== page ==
The rush to implement the Affordable Care Act, which is generating billions for insurers, hospitals and technology vendors, also looks like a boon for staffing companies, whose share prices have soared. But some suggest that exceptions for temporary employees could leave holes in the health law’s expanded coverage…
[I]n regulations issued last year the IRS left an opening for employers of “variable-hour” labor such as temp agencies. If it’s not clear upon hiring that an employee will consistently work more than 30 hours weekly, companies get up to 12 months to determine whether she is full time and qualifies for health benefits — even if she does end up working full time. Few temps last 12 months.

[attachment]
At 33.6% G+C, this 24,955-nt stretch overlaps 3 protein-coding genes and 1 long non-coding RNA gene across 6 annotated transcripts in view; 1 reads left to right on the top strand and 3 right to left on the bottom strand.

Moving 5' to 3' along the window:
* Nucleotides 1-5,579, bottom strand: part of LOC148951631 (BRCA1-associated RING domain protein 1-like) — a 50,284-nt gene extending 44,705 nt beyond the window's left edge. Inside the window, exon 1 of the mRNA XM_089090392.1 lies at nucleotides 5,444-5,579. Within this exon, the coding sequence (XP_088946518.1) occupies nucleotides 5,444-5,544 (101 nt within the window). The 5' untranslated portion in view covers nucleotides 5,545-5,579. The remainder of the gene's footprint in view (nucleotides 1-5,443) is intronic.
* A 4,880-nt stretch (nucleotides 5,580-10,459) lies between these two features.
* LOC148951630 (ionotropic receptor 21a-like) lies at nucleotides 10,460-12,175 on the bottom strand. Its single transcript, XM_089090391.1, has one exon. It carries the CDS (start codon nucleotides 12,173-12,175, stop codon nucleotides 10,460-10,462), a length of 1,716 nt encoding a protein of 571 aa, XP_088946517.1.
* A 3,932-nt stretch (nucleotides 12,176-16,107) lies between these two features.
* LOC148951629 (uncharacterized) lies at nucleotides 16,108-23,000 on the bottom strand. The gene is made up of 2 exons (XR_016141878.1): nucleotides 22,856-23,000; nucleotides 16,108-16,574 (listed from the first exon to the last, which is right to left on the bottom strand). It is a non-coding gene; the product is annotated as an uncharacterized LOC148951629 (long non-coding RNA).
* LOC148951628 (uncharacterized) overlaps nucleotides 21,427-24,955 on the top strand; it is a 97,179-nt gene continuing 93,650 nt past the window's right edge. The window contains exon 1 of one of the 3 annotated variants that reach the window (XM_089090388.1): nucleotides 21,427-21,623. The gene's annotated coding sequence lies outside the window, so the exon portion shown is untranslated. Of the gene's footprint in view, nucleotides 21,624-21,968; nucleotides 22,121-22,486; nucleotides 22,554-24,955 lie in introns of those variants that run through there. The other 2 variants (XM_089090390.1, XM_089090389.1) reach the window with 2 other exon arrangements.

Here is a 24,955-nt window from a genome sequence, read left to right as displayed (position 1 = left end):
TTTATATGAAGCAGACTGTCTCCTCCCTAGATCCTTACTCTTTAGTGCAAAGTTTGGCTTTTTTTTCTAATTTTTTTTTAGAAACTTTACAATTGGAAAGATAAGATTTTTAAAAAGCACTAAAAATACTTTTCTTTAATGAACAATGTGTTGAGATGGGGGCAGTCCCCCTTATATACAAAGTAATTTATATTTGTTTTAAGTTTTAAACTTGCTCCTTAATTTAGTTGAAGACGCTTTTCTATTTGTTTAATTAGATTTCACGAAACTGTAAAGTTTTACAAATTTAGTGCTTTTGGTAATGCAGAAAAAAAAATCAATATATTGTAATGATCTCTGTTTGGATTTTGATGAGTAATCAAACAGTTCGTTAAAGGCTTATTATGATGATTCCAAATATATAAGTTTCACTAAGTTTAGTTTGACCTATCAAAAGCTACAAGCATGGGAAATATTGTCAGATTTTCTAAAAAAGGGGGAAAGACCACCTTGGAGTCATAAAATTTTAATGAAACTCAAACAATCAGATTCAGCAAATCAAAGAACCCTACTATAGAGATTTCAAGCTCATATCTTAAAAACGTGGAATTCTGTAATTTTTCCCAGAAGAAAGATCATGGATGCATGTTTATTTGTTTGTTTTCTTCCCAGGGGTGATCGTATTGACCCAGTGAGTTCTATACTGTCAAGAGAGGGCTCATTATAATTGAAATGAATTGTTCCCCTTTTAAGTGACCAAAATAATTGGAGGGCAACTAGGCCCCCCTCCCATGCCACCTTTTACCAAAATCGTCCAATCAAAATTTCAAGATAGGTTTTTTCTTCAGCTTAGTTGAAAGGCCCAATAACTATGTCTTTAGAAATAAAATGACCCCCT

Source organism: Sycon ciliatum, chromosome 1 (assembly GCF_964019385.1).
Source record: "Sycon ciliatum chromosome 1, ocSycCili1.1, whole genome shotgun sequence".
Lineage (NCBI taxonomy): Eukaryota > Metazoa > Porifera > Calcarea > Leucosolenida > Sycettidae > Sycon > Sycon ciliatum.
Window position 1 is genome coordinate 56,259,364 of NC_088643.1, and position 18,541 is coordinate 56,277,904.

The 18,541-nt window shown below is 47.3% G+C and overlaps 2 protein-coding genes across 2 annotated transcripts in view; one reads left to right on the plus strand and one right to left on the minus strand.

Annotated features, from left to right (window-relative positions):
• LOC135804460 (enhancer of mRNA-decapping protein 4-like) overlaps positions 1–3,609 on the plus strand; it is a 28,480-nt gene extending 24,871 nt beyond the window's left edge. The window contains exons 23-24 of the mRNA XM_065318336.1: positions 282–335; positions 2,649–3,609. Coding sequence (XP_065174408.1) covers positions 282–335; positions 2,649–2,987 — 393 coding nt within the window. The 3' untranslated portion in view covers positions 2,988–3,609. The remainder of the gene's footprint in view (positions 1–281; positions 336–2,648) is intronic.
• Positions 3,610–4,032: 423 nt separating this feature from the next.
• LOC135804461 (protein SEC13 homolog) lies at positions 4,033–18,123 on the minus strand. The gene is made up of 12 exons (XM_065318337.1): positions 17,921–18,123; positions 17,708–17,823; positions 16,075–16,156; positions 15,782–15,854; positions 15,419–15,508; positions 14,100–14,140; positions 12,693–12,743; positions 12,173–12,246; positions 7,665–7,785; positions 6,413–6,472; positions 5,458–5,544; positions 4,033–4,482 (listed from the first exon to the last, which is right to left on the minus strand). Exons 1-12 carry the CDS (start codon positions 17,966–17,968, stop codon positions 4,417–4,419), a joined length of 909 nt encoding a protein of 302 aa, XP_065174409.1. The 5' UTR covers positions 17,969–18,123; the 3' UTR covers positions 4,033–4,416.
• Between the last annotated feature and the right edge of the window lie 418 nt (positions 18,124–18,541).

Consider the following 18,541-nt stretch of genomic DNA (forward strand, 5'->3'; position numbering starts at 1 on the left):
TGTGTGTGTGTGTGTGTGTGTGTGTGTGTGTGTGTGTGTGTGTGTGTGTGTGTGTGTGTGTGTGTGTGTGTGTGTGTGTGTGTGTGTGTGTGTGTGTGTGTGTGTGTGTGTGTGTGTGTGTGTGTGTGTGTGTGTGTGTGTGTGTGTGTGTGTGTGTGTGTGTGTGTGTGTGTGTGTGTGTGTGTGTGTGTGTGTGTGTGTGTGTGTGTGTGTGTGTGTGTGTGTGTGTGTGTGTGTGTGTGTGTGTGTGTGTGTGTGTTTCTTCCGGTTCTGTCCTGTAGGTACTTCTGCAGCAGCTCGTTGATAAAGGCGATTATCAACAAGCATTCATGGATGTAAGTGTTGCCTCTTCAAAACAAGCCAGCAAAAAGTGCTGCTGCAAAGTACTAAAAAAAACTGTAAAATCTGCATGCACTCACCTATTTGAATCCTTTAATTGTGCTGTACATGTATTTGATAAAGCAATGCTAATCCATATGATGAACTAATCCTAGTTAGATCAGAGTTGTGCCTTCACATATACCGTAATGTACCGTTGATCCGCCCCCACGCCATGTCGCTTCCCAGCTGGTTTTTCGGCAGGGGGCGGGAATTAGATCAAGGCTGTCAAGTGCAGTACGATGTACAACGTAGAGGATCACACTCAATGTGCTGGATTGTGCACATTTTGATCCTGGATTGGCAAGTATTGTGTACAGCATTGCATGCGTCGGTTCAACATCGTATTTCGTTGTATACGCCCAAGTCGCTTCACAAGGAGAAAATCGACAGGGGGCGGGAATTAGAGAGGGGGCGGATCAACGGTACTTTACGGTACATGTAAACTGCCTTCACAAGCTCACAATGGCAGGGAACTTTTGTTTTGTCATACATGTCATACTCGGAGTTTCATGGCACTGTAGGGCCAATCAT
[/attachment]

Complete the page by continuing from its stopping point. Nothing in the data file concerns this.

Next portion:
“The overwhelming majority of temporary help workers, even if they were working full-time on a weekly basis for a number of months, wouldn’t be covered because of that 12-month look-back period,” said the Upjohn Institute’s Houseman. The rules, she added, “were written in a very favorable way for the temporary help industry.”
Source: Kaiser Health News.